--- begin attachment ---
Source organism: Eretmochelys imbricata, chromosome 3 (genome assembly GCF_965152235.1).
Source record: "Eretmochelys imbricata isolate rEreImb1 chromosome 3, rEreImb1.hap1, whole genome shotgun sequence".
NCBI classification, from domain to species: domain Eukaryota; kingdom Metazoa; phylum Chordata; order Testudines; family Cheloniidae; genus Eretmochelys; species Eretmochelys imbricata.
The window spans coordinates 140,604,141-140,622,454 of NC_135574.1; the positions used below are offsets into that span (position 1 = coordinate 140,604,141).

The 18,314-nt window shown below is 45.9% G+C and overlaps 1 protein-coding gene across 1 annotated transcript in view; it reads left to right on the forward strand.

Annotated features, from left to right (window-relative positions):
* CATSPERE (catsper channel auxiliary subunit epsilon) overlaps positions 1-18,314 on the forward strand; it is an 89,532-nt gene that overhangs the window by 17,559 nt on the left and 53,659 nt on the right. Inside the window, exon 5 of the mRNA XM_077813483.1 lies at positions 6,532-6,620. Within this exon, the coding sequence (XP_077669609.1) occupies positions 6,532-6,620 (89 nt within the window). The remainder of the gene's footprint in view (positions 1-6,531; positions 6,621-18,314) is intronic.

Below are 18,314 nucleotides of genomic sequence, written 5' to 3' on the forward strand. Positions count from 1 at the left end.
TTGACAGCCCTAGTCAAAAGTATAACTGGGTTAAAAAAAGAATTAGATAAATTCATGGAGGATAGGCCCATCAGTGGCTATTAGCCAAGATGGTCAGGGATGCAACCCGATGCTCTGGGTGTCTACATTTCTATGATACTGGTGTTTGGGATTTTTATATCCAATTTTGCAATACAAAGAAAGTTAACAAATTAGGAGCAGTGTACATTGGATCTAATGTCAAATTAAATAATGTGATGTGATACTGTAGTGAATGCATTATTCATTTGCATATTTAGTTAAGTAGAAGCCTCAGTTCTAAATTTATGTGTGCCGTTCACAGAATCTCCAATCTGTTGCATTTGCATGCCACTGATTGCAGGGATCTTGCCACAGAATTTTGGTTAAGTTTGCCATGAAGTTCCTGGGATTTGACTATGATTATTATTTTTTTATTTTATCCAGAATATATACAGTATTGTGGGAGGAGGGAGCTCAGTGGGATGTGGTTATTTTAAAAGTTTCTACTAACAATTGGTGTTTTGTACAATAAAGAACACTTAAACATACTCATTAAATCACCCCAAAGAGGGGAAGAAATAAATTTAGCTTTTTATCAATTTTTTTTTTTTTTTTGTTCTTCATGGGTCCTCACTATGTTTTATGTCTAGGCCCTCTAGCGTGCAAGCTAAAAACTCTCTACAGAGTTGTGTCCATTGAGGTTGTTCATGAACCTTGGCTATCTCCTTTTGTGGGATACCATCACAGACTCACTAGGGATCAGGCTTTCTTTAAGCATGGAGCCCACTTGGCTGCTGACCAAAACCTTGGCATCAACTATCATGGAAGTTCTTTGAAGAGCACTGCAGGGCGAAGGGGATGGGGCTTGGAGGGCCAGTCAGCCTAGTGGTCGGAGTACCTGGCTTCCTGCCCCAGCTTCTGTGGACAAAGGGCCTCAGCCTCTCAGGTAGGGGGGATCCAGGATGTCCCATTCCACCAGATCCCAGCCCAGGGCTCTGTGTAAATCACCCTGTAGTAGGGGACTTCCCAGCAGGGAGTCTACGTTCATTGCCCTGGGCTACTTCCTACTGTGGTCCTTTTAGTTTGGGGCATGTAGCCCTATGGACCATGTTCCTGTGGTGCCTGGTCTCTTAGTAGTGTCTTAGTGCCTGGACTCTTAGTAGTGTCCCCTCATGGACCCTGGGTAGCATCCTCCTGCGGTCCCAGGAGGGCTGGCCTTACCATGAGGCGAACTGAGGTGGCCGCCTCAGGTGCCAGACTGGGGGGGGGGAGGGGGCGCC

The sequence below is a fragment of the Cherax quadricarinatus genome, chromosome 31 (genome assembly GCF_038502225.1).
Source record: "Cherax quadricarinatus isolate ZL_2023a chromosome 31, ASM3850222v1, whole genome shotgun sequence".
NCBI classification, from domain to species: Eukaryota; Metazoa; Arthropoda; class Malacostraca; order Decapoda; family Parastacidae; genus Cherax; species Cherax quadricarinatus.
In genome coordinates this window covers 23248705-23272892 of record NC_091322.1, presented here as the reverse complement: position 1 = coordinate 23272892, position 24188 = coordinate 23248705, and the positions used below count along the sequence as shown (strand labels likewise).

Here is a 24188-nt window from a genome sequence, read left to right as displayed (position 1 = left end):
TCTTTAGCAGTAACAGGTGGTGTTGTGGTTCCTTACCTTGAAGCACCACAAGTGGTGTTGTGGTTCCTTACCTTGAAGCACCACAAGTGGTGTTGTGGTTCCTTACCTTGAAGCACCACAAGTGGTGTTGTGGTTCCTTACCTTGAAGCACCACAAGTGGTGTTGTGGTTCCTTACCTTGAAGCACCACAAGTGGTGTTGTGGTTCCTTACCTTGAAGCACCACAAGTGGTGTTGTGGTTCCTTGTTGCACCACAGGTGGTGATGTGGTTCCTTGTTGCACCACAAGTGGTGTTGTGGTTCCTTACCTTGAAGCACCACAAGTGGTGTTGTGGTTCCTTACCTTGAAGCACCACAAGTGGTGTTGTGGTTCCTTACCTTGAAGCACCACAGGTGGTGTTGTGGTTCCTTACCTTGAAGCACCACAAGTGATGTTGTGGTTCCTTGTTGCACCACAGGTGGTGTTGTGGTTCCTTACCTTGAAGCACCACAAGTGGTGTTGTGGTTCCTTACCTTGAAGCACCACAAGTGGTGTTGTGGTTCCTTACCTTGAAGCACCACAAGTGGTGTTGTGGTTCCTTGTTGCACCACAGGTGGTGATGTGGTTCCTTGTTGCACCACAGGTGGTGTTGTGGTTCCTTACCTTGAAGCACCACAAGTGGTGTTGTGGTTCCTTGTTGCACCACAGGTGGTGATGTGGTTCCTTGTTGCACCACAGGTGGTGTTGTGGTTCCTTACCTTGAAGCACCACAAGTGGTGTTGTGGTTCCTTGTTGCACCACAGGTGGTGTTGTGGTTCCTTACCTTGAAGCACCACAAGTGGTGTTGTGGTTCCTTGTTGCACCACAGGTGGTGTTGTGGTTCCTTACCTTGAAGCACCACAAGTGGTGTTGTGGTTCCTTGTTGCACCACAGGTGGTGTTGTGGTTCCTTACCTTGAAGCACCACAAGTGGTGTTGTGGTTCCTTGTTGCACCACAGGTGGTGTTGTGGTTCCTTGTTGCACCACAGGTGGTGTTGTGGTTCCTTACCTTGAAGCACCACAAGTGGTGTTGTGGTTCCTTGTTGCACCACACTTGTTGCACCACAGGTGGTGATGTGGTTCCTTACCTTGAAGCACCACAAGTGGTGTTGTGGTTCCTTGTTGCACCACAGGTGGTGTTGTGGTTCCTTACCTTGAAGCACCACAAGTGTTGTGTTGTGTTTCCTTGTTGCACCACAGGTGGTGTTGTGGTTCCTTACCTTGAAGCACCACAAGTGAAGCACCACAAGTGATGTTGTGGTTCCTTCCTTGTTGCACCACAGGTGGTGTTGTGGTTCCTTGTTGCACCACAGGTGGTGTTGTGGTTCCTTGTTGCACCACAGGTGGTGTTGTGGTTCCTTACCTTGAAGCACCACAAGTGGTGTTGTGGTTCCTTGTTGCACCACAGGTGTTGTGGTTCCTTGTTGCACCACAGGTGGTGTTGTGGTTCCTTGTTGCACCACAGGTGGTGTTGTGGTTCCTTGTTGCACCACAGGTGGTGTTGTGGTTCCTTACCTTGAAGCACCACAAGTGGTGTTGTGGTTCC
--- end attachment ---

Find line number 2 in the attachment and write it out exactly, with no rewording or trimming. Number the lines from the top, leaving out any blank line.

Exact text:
Source record: "Eretmochelys imbricata isolate rEreImb1 chromosome 3, rEreImb1.hap1, whole genome shotgun sequence".